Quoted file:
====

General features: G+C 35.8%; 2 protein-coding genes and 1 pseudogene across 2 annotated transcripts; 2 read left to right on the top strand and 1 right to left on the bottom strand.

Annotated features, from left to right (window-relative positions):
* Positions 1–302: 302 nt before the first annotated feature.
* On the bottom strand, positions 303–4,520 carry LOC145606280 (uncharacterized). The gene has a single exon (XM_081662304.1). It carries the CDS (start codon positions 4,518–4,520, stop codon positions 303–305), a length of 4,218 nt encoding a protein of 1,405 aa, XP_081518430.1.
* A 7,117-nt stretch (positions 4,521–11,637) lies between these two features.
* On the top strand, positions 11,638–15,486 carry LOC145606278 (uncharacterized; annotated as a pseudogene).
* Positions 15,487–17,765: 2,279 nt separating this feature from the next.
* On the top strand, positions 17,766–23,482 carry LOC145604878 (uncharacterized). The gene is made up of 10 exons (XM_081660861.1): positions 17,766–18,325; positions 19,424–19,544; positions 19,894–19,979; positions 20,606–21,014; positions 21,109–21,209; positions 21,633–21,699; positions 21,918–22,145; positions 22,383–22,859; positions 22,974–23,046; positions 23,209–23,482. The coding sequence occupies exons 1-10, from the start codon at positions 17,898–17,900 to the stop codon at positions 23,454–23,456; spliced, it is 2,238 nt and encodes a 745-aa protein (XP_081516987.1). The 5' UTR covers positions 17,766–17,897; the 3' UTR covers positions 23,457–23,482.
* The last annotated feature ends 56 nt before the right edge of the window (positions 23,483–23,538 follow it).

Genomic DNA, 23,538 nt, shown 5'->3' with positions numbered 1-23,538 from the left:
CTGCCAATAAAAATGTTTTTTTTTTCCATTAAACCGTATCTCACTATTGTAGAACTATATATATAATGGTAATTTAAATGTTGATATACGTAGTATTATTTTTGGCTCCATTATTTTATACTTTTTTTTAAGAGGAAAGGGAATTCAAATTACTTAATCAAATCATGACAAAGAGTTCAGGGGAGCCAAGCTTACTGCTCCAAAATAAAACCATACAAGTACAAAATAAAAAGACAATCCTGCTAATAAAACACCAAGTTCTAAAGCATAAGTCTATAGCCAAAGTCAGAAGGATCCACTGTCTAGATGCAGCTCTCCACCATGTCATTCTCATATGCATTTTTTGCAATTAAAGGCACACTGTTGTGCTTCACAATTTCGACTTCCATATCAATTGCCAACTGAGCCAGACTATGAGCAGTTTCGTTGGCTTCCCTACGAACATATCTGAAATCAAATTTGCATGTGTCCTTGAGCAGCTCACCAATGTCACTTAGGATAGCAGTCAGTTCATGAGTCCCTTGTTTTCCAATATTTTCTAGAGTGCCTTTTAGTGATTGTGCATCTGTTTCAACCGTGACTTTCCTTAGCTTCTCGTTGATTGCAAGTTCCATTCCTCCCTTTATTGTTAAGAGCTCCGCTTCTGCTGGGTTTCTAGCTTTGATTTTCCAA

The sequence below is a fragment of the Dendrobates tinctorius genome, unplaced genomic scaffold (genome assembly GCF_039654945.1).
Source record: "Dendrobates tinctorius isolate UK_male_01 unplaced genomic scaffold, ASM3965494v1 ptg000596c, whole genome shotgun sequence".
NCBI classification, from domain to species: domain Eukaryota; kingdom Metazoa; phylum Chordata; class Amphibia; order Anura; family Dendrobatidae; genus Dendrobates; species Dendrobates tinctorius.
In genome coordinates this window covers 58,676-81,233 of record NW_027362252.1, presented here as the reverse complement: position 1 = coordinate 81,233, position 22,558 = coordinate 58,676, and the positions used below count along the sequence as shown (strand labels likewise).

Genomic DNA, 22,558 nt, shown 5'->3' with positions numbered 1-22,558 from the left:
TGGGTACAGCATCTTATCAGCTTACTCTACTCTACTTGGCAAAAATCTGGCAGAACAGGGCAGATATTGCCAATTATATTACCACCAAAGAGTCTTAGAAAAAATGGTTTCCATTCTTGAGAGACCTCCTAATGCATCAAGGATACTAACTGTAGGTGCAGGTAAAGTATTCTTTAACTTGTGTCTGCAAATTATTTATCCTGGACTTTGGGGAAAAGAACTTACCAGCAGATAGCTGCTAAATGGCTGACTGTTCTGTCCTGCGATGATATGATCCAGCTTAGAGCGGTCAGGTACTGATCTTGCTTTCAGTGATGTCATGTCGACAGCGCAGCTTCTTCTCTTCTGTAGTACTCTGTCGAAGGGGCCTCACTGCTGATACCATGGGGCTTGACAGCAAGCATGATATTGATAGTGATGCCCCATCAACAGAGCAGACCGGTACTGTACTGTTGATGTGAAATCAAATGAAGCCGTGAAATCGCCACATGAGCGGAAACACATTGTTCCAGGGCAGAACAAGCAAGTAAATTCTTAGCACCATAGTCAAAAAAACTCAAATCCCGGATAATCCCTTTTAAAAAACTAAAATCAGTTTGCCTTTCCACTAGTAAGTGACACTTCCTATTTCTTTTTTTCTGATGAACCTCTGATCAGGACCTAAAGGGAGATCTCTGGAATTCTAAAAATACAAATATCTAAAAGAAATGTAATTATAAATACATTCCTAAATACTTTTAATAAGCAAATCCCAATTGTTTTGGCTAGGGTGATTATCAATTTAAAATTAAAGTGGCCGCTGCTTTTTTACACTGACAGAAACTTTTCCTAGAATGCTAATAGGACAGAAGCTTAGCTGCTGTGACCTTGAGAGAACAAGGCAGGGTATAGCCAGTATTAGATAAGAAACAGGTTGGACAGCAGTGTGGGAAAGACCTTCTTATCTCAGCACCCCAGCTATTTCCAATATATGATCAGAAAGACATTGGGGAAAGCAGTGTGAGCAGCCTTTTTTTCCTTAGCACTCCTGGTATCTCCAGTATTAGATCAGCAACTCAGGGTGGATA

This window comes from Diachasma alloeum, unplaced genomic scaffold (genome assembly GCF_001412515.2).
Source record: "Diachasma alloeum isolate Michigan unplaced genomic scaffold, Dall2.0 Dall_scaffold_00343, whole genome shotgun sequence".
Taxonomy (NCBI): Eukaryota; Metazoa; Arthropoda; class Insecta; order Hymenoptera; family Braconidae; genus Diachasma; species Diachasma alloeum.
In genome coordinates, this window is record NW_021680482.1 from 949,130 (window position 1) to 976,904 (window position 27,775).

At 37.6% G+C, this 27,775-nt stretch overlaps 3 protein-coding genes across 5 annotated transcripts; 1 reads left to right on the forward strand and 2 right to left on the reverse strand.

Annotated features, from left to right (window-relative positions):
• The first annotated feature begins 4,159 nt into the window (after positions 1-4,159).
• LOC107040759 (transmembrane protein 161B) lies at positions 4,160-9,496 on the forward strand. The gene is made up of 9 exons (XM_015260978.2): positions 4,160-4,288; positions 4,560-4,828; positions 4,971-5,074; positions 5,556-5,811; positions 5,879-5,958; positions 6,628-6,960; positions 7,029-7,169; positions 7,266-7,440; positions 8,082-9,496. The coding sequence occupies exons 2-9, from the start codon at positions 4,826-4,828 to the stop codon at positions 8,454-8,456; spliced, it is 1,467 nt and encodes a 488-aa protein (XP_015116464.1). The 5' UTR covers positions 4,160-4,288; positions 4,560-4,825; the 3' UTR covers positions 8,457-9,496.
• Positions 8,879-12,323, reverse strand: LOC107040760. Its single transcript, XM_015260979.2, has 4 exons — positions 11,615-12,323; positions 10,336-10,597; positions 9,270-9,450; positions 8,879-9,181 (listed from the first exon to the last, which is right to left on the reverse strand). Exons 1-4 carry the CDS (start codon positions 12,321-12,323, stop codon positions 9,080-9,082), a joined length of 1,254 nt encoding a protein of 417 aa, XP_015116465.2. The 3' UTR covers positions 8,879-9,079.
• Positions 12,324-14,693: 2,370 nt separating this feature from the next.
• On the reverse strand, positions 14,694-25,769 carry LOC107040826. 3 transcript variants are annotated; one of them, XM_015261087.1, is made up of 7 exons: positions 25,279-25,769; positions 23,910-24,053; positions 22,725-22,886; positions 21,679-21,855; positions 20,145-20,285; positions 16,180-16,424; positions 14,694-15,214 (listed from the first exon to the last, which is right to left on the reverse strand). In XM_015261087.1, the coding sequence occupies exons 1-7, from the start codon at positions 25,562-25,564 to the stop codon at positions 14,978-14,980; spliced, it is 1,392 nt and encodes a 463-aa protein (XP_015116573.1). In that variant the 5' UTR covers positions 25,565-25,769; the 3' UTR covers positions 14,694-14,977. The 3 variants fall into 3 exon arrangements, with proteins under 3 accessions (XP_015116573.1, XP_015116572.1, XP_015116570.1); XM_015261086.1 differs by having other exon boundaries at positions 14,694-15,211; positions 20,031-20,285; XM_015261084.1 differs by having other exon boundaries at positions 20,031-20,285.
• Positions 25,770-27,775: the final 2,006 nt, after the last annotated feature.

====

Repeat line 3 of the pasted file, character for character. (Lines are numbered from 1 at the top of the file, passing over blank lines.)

* Positions 1–302: 302 nt before the first annotated feature.